Black Sticks primed to punch above weight
Co-captain Emily Naylor is rallying a young women's Black Sticks team to embrace hunger, not fear, ahead of Sunday's crucial Olympic opener against rivals Australia.
While only 26, Naylor is an old head in a women's hockey squad light on Olympic experience. Of the 16 players on Mark Hager's London 2012 roster, only captain Kayla Sharland, Krystal Forgesson and Gemma Flynn have also previously experienced the cauldron of the Games.
But that hasn't stopped Naylor, who yesterday also detailed the establishment of an in-house leadership group to help steel debutants, from tipping the 2012 Olympic troop as the best New Zealand squad she's ever played in - including the class of 2011 who snatched bronze from the 2011 Champions Trophy.
Clearly, anything other than a medal from London 2012 will represent a disappointing Olympic campaign.
“This is definitely the best Black Sticks team I've ever been involved with - and it's also the best-prepared,” Naylor said.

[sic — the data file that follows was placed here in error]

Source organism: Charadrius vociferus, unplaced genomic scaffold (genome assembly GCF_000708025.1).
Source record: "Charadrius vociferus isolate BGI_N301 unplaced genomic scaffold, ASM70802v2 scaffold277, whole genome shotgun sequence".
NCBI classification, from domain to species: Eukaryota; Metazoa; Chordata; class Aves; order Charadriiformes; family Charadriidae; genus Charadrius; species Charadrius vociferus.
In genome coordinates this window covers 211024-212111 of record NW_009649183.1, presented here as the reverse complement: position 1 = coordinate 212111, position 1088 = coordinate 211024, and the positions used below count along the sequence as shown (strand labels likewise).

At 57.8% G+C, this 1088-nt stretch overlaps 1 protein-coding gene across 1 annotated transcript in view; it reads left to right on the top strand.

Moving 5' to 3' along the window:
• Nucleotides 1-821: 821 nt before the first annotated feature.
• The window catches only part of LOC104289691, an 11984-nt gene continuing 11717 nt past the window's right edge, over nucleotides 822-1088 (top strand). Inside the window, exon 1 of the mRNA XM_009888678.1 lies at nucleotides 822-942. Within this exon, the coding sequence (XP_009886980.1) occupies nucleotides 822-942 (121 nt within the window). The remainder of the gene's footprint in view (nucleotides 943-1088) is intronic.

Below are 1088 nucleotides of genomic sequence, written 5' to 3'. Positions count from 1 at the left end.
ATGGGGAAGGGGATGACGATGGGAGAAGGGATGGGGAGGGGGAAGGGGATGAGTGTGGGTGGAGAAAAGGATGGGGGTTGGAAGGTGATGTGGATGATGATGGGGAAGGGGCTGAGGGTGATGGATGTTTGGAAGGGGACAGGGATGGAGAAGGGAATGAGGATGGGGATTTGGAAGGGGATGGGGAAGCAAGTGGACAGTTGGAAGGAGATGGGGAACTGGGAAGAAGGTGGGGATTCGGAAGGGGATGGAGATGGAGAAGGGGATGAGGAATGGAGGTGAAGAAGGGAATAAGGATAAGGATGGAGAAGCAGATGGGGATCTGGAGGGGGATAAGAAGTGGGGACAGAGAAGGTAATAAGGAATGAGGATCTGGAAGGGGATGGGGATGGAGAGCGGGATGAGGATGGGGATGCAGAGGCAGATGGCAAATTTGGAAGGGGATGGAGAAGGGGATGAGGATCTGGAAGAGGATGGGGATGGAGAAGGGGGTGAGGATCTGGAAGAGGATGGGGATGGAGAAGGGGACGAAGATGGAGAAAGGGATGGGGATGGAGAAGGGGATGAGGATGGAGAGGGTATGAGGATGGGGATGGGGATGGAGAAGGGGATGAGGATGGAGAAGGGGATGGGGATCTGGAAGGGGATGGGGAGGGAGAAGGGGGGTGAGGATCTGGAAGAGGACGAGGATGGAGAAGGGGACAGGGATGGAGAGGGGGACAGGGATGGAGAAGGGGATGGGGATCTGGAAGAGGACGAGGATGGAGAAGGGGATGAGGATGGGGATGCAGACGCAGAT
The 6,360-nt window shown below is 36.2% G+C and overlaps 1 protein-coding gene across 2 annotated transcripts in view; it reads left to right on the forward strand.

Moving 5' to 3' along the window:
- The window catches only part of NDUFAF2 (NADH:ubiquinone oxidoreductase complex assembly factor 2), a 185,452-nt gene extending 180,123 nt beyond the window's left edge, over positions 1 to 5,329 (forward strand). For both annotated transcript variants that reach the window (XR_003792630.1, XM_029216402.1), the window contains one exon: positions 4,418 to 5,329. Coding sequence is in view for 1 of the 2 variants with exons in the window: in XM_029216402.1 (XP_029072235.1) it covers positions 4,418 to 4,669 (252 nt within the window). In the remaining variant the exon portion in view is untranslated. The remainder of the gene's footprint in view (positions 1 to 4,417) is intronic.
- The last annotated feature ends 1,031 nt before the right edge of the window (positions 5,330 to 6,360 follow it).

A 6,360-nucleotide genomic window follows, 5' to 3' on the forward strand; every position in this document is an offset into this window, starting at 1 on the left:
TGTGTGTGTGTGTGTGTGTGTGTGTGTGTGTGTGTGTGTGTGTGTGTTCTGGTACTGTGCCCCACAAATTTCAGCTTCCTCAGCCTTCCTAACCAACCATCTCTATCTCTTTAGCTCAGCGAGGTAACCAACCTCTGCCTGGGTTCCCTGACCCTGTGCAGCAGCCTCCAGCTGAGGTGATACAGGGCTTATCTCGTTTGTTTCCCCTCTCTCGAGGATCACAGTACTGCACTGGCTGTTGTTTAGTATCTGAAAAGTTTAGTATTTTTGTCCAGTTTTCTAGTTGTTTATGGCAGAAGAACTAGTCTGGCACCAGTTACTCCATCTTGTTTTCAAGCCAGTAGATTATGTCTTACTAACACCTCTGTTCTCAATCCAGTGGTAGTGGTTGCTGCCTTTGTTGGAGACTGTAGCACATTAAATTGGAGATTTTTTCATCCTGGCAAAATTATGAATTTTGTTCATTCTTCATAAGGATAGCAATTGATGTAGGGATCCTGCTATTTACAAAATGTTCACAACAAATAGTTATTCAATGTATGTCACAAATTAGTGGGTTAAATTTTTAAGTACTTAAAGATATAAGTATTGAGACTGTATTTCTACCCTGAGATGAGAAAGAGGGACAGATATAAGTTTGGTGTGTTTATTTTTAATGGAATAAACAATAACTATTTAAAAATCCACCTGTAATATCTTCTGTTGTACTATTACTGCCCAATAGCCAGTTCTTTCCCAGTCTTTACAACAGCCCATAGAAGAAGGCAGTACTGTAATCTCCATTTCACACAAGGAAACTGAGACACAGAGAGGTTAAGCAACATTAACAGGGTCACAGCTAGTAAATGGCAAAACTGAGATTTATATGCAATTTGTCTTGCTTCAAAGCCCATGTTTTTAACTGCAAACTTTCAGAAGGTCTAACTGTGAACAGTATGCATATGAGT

“The preparation has been a lot more professional, so thorough, down to the smallest things, and it started well before we left New Zealand.
“There's a real mix of skills and experience in this group and although not many of us have played in the Olympics before, there's belief within the team that we can get results in London.
“This group's been together for the last three or four years and a lot of us have played at other major events like the Champions Trophy where we've beaten some of the top teams.
“We need to use those results and not play with fear, but hunger, to go out and win.
“We've got nothing to lose. We're ranked sixth in the world and want to punch above our weight."
With four previous campaigns behind them collectively, Naylor and Sharland have been handed added responsibility in executing that aggressive outlook - something Naylor described as an information bridge between players and staff.
“Some of the players have formed a leadership group, we get together with the staff and talk through any problems people might be having and generally how well individuals are tracking,” she said.
“We also had a chat to the squad before we came away to tell them what an Olympic Games is like. It's not about hierarchy, the squad operates on one level. It's more about helping those are new to this environment.
"Athens was great for me because like a lot of our players now, it was my first time at the Games. Beijing was not enjoyable because we struggled, hopefully, London will be third time lucky."
The women's Black Sticks' opening match is against Australia on Sunday, 7.30pm.